I think we achieved everything we set out to achieve, but like anything, along the way you discover things you can improve on for the folllowing year. Obviously having to move the final from Coonabarabran to Port Macquarie due to the drought was a disappointment, but the Hastings Valley club did an awesome job of getting their track ready in very tough conditions, so we still ended up with the epic event we were planning, thanks to their hard work. But there are certainly plenty of things that we have already reviewed and plan to improve on for next year – things like the organisational structure behind the event, and some of the operational components that will create an even better atmosphere for riders.

Has the experience with year’s series prompted you to look at any changes to the series’ format, which uses regional rounds to qualify for the big, high-profile series finale?
If anything, this year only proved that we were right in taking the qualifiers to regional NSW. By running six qualifiers all over the state, we gave every rider in NSW an opportunity to be part of the event, and that was something which really stood out to us as a big positive once we started running those meetings. There were so many parents who told us their kids could not have gone to the Titles the way it used to run, but now with the new format, they could. Right from the start, we said this concept was going to be all about the riders, so getting everyone involved is very important to us. I must admit, running seven events – and many of them a long way from Sydney – put a lot of strain on the office staff who travelled to every event this year. But they all loved being part of it and getting out and meeting the riders and parents and local officials, so I think we will be sticking with the format.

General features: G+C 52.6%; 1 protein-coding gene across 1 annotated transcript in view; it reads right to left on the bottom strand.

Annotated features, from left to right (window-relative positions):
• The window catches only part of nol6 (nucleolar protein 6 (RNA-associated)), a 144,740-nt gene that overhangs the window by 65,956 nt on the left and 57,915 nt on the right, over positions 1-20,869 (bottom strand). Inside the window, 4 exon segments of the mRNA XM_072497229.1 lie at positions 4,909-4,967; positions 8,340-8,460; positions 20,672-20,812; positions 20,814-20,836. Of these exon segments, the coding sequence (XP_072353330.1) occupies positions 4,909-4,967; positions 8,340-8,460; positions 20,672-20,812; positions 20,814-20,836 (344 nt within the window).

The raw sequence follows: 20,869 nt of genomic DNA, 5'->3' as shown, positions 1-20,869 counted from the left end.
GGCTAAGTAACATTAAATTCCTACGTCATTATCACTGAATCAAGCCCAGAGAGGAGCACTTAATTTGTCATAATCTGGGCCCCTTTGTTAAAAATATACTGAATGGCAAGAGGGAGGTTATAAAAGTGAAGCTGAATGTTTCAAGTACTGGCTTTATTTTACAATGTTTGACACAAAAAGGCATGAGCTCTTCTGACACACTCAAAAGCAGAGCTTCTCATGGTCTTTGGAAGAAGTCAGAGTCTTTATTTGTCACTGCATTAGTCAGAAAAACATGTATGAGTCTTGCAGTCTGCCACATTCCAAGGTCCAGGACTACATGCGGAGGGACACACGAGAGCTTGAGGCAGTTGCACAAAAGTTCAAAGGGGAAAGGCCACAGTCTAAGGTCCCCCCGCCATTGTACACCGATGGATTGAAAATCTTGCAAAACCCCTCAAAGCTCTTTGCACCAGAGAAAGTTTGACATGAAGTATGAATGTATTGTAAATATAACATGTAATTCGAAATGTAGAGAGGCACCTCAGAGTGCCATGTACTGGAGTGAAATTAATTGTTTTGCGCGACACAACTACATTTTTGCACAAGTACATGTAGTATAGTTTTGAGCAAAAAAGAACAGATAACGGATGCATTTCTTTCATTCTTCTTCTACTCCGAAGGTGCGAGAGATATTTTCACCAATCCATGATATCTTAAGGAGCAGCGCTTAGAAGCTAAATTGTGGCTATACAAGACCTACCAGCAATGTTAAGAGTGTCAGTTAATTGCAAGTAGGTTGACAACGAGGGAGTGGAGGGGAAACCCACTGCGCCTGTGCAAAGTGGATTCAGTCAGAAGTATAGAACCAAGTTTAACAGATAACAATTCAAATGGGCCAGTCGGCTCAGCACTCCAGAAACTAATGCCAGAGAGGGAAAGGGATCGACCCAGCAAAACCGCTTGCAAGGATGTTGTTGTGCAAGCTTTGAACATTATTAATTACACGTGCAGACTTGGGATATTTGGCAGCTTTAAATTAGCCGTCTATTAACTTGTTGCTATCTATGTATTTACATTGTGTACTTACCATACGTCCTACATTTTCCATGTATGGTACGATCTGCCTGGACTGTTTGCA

What about changes to the class structure or prize money or venues or race calendar?
At this stage, we’re hoping we can go back to Coonabarabran’s Goanna Tracks for the final, and we will look at taking the qualifiers to some new clubs in 2019. We want to be able to share the qualifiers around every year. That way, every club can benefit from the series and every rider can be part of it at some stage. We think the class structure is pretty right, and if we can bring some big sponsors on board from outside the sport, we’d love to increase the prize money even more.